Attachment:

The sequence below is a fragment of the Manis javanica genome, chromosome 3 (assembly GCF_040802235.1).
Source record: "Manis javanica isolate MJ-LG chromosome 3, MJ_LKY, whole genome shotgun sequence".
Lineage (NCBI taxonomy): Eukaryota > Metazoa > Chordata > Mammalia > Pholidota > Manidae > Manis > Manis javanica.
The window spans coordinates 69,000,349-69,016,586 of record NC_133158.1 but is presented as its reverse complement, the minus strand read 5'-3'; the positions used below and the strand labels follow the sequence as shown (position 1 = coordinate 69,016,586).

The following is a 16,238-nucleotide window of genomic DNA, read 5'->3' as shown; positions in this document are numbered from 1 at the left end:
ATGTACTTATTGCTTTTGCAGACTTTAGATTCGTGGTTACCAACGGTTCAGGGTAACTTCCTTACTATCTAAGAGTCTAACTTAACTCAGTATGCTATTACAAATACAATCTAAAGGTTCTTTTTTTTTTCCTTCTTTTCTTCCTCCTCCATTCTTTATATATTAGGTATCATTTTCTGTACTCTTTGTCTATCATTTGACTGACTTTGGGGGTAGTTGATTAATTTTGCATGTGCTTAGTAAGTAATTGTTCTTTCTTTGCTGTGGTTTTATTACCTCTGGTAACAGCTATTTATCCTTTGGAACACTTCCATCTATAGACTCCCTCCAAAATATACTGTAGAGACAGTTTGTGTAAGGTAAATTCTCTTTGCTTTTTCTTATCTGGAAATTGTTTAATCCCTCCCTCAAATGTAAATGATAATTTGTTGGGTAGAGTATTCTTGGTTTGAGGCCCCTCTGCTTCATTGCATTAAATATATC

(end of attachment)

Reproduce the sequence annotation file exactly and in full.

The sequence below is a fragment of the Manis javanica genome, chromosome 3 (assembly GCF_040802235.1).
Source record: "Manis javanica isolate MJ-LG chromosome 3, MJ_LKY, whole genome shotgun sequence".
Lineage (NCBI taxonomy): Eukaryota > Metazoa > Chordata > Mammalia > Pholidota > Manidae > Manis > Manis javanica.
The window spans coordinates 69,000,349-69,016,586 of record NC_133158.1 but is presented as its reverse complement, the minus strand read 5'-3'; the positions used below and the strand labels follow the sequence as shown (position 1 = coordinate 69,016,586).

The following is a 16,238-nucleotide window of genomic DNA, read 5'->3' as shown; positions in this document are numbered from 1 at the left end:
ATGTACTTATTGCTTTTGCAGACTTTAGATTCGTGGTTACCAACGGTTCAGGGTAACTTCCTTACTATCTAAGAGTCTAACTTAACTCAGTATGCTATTACAAATACAATCTAAAGGTTCTTTTTTTTTTCCTTCTTTTCTTCCTCCTCCATTCTTTATATATTAGGTATCATTTTCTGTACTCTTTGTCTATCATTTGACTGACTTTGGGGGTAGTTGATTAATTTTGCATGTGCTTAGTAAGTAATTGTTCTTTCTTTGCTGTGGTTTTATTACCTCTGGTAACAGCTATTTATCCTTTGGAACACTTCCATCTATAGACTCCCTCCAAAATATACTGTAGAGACAGTTTGTGTAAGGTAAATTCTCTTTGCTTTTTCTTATCTGGAAATTGTTTAATCCCTCCCTCAAATGTAAATGATAATTTGTTGGGTAGAGTATTCTTGGTTTGAGGCCCCTCTGCTTCATTGCATTAAATATATC